The weekend was kind of a haze. I don't have a phone yet so I didn't hang out with any of the Americans. I played futbol en la playa with some natives, I was probably the second worst out of ten, and talked to some fishermen. Its intimidating. I understand Americans attempting to speak Spanish much better than I understand Spanish people speaking Spanish. Almost all of the people here have been nice though, they don't have a problem helping with directions, or taking a second to struggle through a conversation with me.
I speak Spanish all the time here. It isn't easy, for two reasons.
1) It just isn't easy, it's a completely different language
2) I am usually the funny, outgoing guy (or I try to be) in English. In Spanish it's a different story. Sarcasm doesn't translate really well. I make tons of people laugh when I am talking, but it is more because I mess up than me intentionally being funny. Women are scary enough to when you can communicate with them, it gets much worse when you can't.
Other than that, the trip has been wildly enjoyable and informative. I learn more in a day here than I do in weeks in Michigan. The classes are taught by brilliant professors, Esther y Manolo. I am saving stories of Manolo for another blog,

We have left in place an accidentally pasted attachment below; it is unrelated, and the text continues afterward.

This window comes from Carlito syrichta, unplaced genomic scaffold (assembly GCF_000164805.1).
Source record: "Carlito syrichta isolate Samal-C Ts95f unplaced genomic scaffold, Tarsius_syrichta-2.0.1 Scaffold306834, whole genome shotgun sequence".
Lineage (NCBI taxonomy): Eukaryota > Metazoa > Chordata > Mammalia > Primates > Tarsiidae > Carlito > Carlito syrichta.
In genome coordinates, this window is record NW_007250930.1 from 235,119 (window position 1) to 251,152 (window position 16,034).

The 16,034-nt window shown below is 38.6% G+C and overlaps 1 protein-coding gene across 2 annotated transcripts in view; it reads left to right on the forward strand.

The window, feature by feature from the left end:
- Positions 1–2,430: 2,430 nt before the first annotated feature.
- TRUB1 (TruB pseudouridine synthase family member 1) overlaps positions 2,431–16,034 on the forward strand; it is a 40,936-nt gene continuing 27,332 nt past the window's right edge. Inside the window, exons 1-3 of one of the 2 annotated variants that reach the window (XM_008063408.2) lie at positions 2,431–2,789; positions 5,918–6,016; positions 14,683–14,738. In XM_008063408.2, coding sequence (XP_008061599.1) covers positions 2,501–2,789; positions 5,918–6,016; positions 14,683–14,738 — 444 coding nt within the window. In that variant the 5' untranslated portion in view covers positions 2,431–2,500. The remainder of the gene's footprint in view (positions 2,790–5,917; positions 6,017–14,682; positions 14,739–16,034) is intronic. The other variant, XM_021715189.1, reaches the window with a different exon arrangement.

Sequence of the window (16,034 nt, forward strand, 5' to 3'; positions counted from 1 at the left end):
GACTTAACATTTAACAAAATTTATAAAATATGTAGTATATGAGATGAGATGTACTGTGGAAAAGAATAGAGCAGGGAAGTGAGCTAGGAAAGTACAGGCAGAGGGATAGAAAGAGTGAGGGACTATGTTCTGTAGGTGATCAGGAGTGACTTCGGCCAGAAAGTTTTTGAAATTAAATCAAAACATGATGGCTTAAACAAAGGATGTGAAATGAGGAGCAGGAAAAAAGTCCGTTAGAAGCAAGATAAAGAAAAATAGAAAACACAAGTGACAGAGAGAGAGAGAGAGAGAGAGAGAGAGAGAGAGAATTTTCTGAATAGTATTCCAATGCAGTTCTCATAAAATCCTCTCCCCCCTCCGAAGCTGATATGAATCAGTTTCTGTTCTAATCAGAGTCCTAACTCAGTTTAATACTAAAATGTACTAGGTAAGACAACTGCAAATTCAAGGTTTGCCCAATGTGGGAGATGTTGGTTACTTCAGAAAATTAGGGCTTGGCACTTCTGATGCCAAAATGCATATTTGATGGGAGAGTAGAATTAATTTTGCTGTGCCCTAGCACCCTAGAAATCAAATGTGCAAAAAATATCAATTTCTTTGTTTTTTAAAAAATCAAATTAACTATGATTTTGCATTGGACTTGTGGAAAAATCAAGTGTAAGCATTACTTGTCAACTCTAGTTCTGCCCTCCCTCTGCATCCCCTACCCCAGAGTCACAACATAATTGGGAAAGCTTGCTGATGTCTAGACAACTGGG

he calls me Five because
Michael -> Michael Jackson -> Jackson -> Jackson Five -> Five
but he teaches Spanish in a way that is actually approachable and comprehensible. It has already revolutionized how I approach the language. I will tell all of you about this later though, in another blog.
I leave for Ribadesella today. There are prehistorical cave drawings and a lot else to see and the World Cup starts today. BOOM! I will post a blog on Sunday or Monday, look forward to it. Follow me, you know you want to.